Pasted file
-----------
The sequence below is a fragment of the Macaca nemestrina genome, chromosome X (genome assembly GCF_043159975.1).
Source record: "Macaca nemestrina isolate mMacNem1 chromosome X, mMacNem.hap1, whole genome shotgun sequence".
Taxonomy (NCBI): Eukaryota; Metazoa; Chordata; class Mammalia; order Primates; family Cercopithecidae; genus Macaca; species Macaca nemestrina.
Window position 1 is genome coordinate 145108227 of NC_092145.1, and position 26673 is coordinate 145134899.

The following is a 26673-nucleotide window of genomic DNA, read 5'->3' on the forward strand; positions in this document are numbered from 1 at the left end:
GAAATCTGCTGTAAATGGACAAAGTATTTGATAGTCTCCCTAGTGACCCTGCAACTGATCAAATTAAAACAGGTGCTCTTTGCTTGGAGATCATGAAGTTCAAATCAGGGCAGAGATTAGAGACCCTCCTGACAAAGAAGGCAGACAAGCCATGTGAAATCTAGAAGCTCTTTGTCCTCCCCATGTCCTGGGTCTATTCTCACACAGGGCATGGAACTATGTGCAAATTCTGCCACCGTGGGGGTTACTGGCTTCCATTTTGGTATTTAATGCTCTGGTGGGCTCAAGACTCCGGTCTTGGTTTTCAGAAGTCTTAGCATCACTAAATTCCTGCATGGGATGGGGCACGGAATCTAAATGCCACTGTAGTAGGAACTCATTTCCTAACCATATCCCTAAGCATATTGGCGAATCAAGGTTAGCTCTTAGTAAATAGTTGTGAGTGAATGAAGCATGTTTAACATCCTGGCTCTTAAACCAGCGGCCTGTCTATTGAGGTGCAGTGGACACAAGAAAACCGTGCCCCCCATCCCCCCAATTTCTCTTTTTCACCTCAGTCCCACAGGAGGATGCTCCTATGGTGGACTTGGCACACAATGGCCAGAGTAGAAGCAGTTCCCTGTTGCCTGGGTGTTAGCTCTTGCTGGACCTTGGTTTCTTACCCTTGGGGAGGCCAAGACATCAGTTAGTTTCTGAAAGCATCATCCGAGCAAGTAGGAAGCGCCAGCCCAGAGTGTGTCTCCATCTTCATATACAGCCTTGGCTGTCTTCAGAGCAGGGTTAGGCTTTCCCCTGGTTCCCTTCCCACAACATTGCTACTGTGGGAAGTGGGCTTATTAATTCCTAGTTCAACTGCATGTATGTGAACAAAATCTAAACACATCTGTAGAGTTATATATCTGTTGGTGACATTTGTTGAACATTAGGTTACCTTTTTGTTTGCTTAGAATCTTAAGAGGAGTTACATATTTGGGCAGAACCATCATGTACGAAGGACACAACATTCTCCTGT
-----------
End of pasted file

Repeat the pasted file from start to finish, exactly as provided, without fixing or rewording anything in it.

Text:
The sequence below is a fragment of the Macaca nemestrina genome, chromosome X (genome assembly GCF_043159975.1).
Source record: "Macaca nemestrina isolate mMacNem1 chromosome X, mMacNem.hap1, whole genome shotgun sequence".
Taxonomy (NCBI): Eukaryota; Metazoa; Chordata; class Mammalia; order Primates; family Cercopithecidae; genus Macaca; species Macaca nemestrina.
Window position 1 is genome coordinate 145108227 of NC_092145.1, and position 26673 is coordinate 145134899.

The following is a 26673-nucleotide window of genomic DNA, read 5'->3' on the forward strand; positions in this document are numbered from 1 at the left end:
GAAATCTGCTGTAAATGGACAAAGTATTTGATAGTCTCCCTAGTGACCCTGCAACTGATCAAATTAAAACAGGTGCTCTTTGCTTGGAGATCATGAAGTTCAAATCAGGGCAGAGATTAGAGACCCTCCTGACAAAGAAGGCAGACAAGCCATGTGAAATCTAGAAGCTCTTTGTCCTCCCCATGTCCTGGGTCTATTCTCACACAGGGCATGGAACTATGTGCAAATTCTGCCACCGTGGGGGTTACTGGCTTCCATTTTGGTATTTAATGCTCTGGTGGGCTCAAGACTCCGGTCTTGGTTTTCAGAAGTCTTAGCATCACTAAATTCCTGCATGGGATGGGGCACGGAATCTAAATGCCACTGTAGTAGGAACTCATTTCCTAACCATATCCCTAAGCATATTGGCGAATCAAGGTTAGCTCTTAGTAAATAGTTGTGAGTGAATGAAGCATGTTTAACATCCTGGCTCTTAAACCAGCGGCCTGTCTATTGAGGTGCAGTGGACACAAGAAAACCGTGCCCCCCATCCCCCCAATTTCTCTTTTTCACCTCAGTCCCACAGGAGGATGCTCCTATGGTGGACTTGGCACACAATGGCCAGAGTAGAAGCAGTTCCCTGTTGCCTGGGTGTTAGCTCTTGCTGGACCTTGGTTTCTTACCCTTGGGGAGGCCAAGACATCAGTTAGTTTCTGAAAGCATCATCCGAGCAAGTAGGAAGCGCCAGCCCAGAGTGTGTCTCCATCTTCATATACAGCCTTGGCTGTCTTCAGAGCAGGGTTAGGCTTTCCCCTGGTTCCCTTCCCACAACATTGCTACTGTGGGAAGTGGGCTTATTAATTCCTAGTTCAACTGCATGTATGTGAACAAAATCTAAACACATCTGTAGAGTTATATATCTGTTGGTGACATTTGTTGAACATTAGGTTACCTTTTTGTTTGCTTAGAATCTTAAGAGGAGTTACATATTTGGGCAGAACCATCATGTACGAAGGACACAACATTCTCCTGT